[...]
Christians who are homosexual are called, as all of us are, to a chaste life. As they dedicate their lives to understanding the nature of God's personal call to them, they will be able to celebrate the Sacrament of Penance more faithfully and receive the Lord's grace so freely offered there in order to convert their lives more fully to his Way.
[...]
The Bishops have the particularly grave responsibility to see to it that their assistants in the ministry, above all the priests, are rightly informed and personally disposed to bring the teaching of the Church in its integrity to everyone.

The characteristic concern and good will exhibited by many clergy and religious in their pastoral care for homosexual persons is admirable, and, we hope, will not diminish. Such devoted ministers should have the confidence that they are faithfully following the will of the Lord by encouraging the homosexual person to lead a chaste life and by affirming that person's God-given dignity and worth.

With this in mind, this Congregation wishes to ask the Bishops to be especially cautious of any programmes which may seek to pressure the Church to change her teaching, even while claiming not to do so. A careful examination of their public statements and the activities they promote reveals a studied ambiguity by which they attempt to mislead the pastors and the faithful. For example, they may present the teaching of the Magisterium, but only as if it were an optional source for the formation of one's conscience. Its specific authority is not recognized. Some of these groups will use the word "Catholic" to describe either the organization or its intended members, yet they do not defend and promote the teaching of the Magisterium; indeed, they even openly attack it. While their members may claim a desire to conform their lives to the teaching of Jesus, in fact they abandon the teaching of his Church. This contradictory action should not have the support of the Bishops in any way.

We encourage the Bishops, then, to provide pastoral care in full accord with the teaching of the Church for homosexual persons of their dioceses. No authentic pastoral programme will include organizations in which homosexual persons associate with each other without clearly stating that homosexual activity is immoral. A truly pastoral approach will appreciate the need for homosexual persons to avoid the near occasions of sin.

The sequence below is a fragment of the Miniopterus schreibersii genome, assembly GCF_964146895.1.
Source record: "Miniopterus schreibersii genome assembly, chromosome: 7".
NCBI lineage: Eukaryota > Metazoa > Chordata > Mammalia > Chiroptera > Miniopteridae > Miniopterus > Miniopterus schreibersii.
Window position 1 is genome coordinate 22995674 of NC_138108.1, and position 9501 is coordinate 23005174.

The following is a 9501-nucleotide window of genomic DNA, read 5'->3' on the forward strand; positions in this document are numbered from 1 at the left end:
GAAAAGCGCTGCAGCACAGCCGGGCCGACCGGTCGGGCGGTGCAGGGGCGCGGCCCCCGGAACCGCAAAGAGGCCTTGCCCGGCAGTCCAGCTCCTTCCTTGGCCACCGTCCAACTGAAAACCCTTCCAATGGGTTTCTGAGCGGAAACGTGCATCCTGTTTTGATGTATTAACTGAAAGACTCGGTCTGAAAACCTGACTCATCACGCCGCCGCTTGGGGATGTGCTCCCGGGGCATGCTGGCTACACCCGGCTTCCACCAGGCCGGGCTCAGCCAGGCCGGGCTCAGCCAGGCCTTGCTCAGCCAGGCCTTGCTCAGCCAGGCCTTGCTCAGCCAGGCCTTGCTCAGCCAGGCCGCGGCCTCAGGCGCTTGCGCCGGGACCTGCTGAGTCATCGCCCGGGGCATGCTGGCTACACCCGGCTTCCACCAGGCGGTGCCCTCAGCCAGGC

We would heartily encourage programmes where these dangers are avoided. But we wish to make it clear that departure from the Church's teaching, or silence about it, in an effort to provide pastoral care is neither caring nor pastoral. Only what is true can ultimately be pastoral. The neglect of the Church's position prevents homosexual men and women from receiving the care they need and deserve.

All support should be withdrawn from any organizations which seek to undermine the teaching of the Church, which are ambiguous about it, or which neglect it entirely. Such support, or even the semblance of such support, can be gravely misinterpreted. Special attention should be given to the practice of scheduling religious services and to the use of Church buildings by these groups, including the facilities of Catholic schools and colleges. To some, such permission to use Church property may seem only just and charitable; but in reality it is contradictory to the purpose for which these institutions were founded, it is misleading and often scandalous.
There seems to be a pattern of Bishop Clark deliberately ignoring Church teachings that do not fit his view; specifically on the subject of homosexuality.

Another example occurred in 1997, when Bishop Clark attended a New Ways Ministry conference. This is a group that advocates for changing Catholic teaching on homosexuality. Bishop Clark should have been aware that the group's activities had been denounced in 1984 by the Archbishop of Washington James Hickey for their "lack of adherence to Church teaching on the morality of homosexual acts". Later, in 1999 they were further condemned by the Vatican.

As recently as 2010, Bishop Clark wrote an article titled "All are beloved children of God" which was reprinted with permission in the newsletter of a group called "Fortunate Families". In it he refuses to explicitly condemn homosexual acts and speaks rather ambiguously about the Church's teachings.
I will not dwell here on the well known teaching of the Catholic Church opposing same-sex marriage. It is a teaching the church has made clear, and one I understand theologically and uphold faithfully as bishop. At the same time, I lament that the "don’ts" of our teaching too often drown out the "do’s." I lament that the full teaching of the church as it concerns gay and lesbian people is either too little known, too often left unspoken or, in some cases, deliberately ignored.